Redmond Cycle is open seven days a week. For information, visit www.redmondcycle.com or call (425) 885-6363.


In consideration of how we voice our opinions in the modern world, we’ve closed comments on our websites. We value the opinions of our readers and we encourage you to keep the conversation going.

Please feel free to share your story tips by emailing editor@redmond-reporter.com.

To share your opinion for publication, submit a letter through our website https://www.redmond-reporter.com/submit-letter/. Include your name, address and daytime phone number. (We’ll only publish your name and hometown.) We reserve the right to edit letters, but if you keep yours to 300 words or less, we won’t ask you to shorten it.

More in Business

Robert Toomey, CFA/CFP, is Vice President of Research for S. R. Schill & Associates on Mercer Island.
Is cryptocurrency really an investment? | Guest column

Undoubtedly you have heard about the new form of money known as… Continue reading

Front bar at Bellevue’s Civility & Unrest (courtesy of Civility & Unrest)
Two of James Beard Award-winning chef Jason Wilson’s restaurants to reopen in October

The Lakehouse plans to reopen Oct. 12 and Civility & Unrest reopens Oct. 14.

Stock photo
Grocery store workers have right to wear Black Lives Matter buttons

National Labor Relations Board ruling against ban by Kroger-owned QFC, Fred Meyer

Big Island Poke in Renton (courtesy of The Intentionalist Facebook page)
Small-business advocacy group wants you to try minority-owned businesses and put it on their tab

The Intentionalist is opening up $400 tabs for folks to use this weekend at select businesses.

Eastside King County restaurant owners discuss challenges with U.S. Rep Suzan DelBene at Pomegranate Bistro in Redmond. (Photo credit: Cameron Sheppard/Sound Publishing)
Restaurant owners discuss labor difficulties with U.S Rep. Suzan DelBene

Experienced service and kitchen staff are reportedly hard to hire as food service reopens.

Dave and Buster's restaurant and entertainment venue looks to hire 130 people to staff its Bellevue venue, set to open in August. Photo courtesy Dave and Busters.
Dave and Buster’s hiring 130 for August opening in Bellevue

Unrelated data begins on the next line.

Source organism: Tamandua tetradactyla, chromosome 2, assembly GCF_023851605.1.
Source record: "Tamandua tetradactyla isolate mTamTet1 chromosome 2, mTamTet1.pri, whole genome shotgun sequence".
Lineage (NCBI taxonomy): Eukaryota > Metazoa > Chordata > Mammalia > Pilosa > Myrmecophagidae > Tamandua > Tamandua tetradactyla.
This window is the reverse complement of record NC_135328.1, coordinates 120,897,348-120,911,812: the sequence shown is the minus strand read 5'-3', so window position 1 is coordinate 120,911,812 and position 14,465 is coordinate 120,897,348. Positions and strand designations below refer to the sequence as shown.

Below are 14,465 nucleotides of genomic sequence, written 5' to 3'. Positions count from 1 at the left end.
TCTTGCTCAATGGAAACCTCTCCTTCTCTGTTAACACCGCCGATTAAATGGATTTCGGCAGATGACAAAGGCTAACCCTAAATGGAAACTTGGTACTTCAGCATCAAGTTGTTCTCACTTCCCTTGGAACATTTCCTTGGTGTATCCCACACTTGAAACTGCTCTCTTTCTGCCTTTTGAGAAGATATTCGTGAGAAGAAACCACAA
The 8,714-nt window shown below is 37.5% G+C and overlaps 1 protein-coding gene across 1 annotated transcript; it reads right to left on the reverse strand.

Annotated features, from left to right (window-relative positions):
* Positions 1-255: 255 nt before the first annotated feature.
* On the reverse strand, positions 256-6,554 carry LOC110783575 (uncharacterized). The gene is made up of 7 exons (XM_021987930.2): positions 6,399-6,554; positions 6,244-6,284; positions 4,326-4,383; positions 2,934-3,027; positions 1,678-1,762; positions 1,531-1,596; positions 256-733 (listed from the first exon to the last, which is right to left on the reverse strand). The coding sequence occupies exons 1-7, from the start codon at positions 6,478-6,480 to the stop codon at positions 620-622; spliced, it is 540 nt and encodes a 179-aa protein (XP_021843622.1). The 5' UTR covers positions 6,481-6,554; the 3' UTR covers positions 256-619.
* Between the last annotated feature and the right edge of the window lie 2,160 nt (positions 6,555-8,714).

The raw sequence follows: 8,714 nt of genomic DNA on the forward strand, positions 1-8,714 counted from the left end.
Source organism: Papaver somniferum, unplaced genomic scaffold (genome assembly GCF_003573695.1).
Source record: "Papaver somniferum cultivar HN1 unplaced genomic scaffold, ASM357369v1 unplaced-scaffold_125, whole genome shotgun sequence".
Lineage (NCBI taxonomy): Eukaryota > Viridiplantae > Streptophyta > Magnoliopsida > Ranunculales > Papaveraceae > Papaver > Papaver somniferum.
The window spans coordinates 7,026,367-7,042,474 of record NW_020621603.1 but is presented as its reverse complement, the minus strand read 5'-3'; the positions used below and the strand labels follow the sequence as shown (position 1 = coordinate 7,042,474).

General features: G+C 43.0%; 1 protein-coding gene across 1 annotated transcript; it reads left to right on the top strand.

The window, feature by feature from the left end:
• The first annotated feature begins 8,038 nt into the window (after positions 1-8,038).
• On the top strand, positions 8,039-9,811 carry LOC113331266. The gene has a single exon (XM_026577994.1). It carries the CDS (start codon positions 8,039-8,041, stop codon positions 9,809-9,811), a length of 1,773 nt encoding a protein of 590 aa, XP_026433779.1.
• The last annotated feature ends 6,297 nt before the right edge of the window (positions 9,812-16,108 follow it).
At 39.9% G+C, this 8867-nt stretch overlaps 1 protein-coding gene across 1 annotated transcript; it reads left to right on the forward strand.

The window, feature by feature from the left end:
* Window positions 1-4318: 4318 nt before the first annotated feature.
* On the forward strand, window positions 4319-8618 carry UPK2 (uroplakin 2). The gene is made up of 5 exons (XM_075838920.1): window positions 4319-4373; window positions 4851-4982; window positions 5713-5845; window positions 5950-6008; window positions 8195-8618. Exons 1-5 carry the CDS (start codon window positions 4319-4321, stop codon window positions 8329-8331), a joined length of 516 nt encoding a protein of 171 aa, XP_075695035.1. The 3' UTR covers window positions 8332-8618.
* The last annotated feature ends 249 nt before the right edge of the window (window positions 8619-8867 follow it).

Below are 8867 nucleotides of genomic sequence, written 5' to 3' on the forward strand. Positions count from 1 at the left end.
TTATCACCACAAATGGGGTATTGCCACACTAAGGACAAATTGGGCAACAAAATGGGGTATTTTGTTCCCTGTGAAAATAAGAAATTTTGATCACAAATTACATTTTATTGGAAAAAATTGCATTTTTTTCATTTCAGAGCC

Dave and Buster’s restaurant and entertainment venue opens in downtown Bellevue on… Continue reading

Images of dishes from Issaquah’s Umi Cafe posted on the SMORS page. (Photo courtesy of Kristen Ho)
Facebook page promotes minority-owned restaurants across Puget Sound region

Miya Nazzaro used to be a member of Facebook pages that were… Continue reading

The Moe Vegan food truck serves meals at the city of Kent’s annual Community Thanksgiving Dinner on Nov. 21, 2020. Sound Publishing file photo
King County fire marshals offer regulatory relief to food trucks

39 fire authorities have reportedly agreed to standardize fire codes and inspections.

Cash Cards Unlimited partners, left: Nick Nugwynne, right: Cassius Marsh (photo credit: Cash Cards Unlimited)
Former Seahawks player Cassius Marsh cashes in on trading cards

Marsh and his friend open physical and online trading card store as collectibles boom amid pandemic.

Teaser
First large-scale, human composting facility in the world will open in Auburn

“It’s what nature meant us to do. We just do it faster.”

Mayuri International Foods partners, left: Mahidhar Reddy center: Neeraj Poudyal right: Ramesh Bachala (photo credit: Cameron Sheppard)
Mayuri International Foods grocery store to open in Redmond Town Center

The store will include a unique produce selection and an extensive menu of prepared hot foods.

“You stay, we pay,” promotion (photo credit: Bullseye Creative)
The city of Redmond wants to pay you to stay there

New tourism promotion will give $100 gift certificates for local businesses to guests at 8 hotels.